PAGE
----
Winter 2019 Anime: Official Twitter Hashtags & Pages
2018 is almost out, guys and girls, and that means that another anime year is ready to take its place.
Japanese people sure know how to make every celebration special. Christmas and New Year’s Eve couldn’t be an exception! The streets are filled with joyful citizens, ready to be entertained by the amazing festivities. Sweets, parties, fireworks, and traditional customs are taking over Japan at the end of the year.
Let’s see why these days are the finest for visiting Japan!
We all know Christmas is an annual festival commemorating the birth of Jesus Christ, observed primarily on 25 December as a religious and cultural honoring. It’s celebrated by Christians all over the world.
Are Japanese primarily Christians? No.
Do they celebrate? Yes!
Are you confused? Keep reading!
Christmas in Japan became popular during the post-war period. Japanese don’t celebrate in a religious way and Christmas is not a national holiday. It has more similarities with Saint Valentine’s day and it’s the perfect time to take your date out in the town. You should dress fancy and look radiant because a romantic dinner for two awaits. On the other hand, in Christian countries, Christmas is a stay-at-home-with-family event. You may think that it’s not appropriate celebrating a holiday without understanding its true purpose, but the truth is Japan managed to love Christmas in its own special way by keeping the ‘love’ part in.
There is gift-exchanging with your significant other (or between coworkers), dates, and of course, food! The emphasis is given on the 24th of December instead of the 25th, and that’s when all these cool stuff happens!
One of the must-do things when visiting Japan at Christmas is eat a strawberry shortcake – it’s pronounced ‘kurisumasu keeki’ in Japanese! It’s the most popular sweet of the days, surpassing even the western-style candies that exist in the Christmas markets. Yes!! There are Christmas markets in Japan and they are amazing. You can find everything there, and they are inspired by the U.S.A. and the European ones. Some of the best markets are located in Tokyo and in Sapporo.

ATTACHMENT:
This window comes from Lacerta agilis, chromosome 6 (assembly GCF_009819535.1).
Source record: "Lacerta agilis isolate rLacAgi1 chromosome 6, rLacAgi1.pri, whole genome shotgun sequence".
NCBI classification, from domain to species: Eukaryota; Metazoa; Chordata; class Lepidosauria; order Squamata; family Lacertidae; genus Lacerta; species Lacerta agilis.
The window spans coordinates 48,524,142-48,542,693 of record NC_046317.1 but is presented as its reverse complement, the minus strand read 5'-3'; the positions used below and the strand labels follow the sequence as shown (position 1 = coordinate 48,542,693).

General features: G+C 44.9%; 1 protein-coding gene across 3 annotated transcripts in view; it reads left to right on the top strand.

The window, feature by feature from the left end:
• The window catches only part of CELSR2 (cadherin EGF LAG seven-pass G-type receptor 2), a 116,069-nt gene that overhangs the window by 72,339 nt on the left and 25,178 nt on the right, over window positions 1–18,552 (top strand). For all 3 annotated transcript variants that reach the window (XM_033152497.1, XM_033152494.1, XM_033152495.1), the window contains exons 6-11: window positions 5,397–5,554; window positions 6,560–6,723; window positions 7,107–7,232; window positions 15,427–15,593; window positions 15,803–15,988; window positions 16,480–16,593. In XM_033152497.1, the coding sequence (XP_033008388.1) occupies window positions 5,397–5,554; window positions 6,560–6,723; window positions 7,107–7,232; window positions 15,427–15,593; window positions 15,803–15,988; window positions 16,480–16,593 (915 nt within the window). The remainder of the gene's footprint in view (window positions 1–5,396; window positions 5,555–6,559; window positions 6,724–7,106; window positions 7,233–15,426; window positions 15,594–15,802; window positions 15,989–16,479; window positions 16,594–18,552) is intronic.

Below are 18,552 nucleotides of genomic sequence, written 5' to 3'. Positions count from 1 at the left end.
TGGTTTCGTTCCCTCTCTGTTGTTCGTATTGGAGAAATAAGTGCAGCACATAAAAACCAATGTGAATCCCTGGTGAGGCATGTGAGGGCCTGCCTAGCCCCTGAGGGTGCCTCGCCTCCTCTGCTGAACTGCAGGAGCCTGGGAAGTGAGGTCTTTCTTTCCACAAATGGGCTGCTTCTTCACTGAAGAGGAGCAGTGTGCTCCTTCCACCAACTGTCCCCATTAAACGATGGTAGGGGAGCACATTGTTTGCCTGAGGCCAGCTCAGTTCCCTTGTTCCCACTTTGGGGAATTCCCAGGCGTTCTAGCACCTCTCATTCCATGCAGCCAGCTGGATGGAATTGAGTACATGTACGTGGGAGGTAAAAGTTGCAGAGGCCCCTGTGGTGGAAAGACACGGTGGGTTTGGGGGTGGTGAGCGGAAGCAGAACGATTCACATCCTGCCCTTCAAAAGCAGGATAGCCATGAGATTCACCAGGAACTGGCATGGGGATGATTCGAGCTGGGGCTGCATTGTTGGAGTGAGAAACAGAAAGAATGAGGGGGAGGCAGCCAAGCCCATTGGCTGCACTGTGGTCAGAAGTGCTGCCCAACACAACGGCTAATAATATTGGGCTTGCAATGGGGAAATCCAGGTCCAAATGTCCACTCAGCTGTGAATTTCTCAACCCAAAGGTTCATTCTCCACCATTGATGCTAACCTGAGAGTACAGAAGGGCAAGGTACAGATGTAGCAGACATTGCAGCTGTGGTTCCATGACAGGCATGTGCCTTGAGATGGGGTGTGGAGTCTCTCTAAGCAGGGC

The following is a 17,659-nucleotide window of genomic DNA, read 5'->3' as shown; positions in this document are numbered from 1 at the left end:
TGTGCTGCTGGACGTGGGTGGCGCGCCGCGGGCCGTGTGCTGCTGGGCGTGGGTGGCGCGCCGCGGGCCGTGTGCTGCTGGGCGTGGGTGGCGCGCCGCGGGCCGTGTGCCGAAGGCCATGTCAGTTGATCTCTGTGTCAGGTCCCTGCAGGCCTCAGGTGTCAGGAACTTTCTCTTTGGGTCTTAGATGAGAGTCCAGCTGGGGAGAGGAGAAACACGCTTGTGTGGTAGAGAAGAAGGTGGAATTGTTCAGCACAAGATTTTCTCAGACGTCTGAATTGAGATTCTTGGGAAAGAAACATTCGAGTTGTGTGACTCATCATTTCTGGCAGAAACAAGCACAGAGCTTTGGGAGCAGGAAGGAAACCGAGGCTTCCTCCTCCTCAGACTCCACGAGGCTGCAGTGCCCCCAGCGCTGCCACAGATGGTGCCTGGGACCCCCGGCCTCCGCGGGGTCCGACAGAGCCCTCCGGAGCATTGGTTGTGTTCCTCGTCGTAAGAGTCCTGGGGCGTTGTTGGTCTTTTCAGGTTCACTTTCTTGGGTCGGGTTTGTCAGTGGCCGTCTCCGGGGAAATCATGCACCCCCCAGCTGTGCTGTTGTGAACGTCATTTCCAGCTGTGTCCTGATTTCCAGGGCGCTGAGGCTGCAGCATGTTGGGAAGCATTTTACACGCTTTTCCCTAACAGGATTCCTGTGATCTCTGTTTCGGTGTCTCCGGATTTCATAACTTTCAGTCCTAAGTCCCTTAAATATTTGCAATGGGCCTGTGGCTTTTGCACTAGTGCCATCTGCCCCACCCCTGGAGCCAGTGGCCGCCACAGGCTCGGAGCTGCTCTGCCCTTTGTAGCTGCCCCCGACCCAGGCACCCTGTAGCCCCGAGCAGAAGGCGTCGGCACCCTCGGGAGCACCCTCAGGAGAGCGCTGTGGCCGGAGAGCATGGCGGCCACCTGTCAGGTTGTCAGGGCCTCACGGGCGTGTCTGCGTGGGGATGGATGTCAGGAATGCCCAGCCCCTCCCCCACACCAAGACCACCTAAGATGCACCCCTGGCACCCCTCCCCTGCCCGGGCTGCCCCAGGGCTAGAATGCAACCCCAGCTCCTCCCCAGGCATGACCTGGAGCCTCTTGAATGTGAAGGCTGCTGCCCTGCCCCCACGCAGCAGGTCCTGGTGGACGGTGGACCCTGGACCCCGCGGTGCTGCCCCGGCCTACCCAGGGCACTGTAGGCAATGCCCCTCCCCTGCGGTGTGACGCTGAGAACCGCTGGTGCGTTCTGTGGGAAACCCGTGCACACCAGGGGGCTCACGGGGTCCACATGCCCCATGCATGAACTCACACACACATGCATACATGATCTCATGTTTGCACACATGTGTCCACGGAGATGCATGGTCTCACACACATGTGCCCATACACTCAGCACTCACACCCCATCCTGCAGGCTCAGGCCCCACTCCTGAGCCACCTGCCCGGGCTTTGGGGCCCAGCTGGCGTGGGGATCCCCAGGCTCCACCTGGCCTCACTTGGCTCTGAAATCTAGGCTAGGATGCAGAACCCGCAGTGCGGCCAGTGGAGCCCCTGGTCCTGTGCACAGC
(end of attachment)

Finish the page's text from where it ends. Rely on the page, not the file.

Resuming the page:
Except strawberry shortcake, which is the most popular food at Christmas? Fried chicken from KFC. It seems crazy, I know, but after a genius campaign the company did in the 1970s named Kurisumasu ni wa Kentakkii: Kentucky for Christmas the promotion went national in Japan and KFC replaced turkey.
Another great option is attending the Disney Christmas Parade. Costumes, Santa-Claus (or Santa-san in Japanese), fun, music, and candies are waiting there. Plus, Tokyo Disney Resort is pretty popular for dating during Christmas. Fun fact, a very popular song for this time of the year is Beethoven’s Ninth Symphony and it’s final act, the ‘Ode To Joy’.
I kept my favorite for last: the magnificent Christmas Illuminations! Everything seems like an illusion, especially the Nishinomaru Garden at Osaka Castle. It stages a spectacular 3D projection mapping throughout the Christmas season. The highlight is the display on the inner citadel Osaka’s famous castle.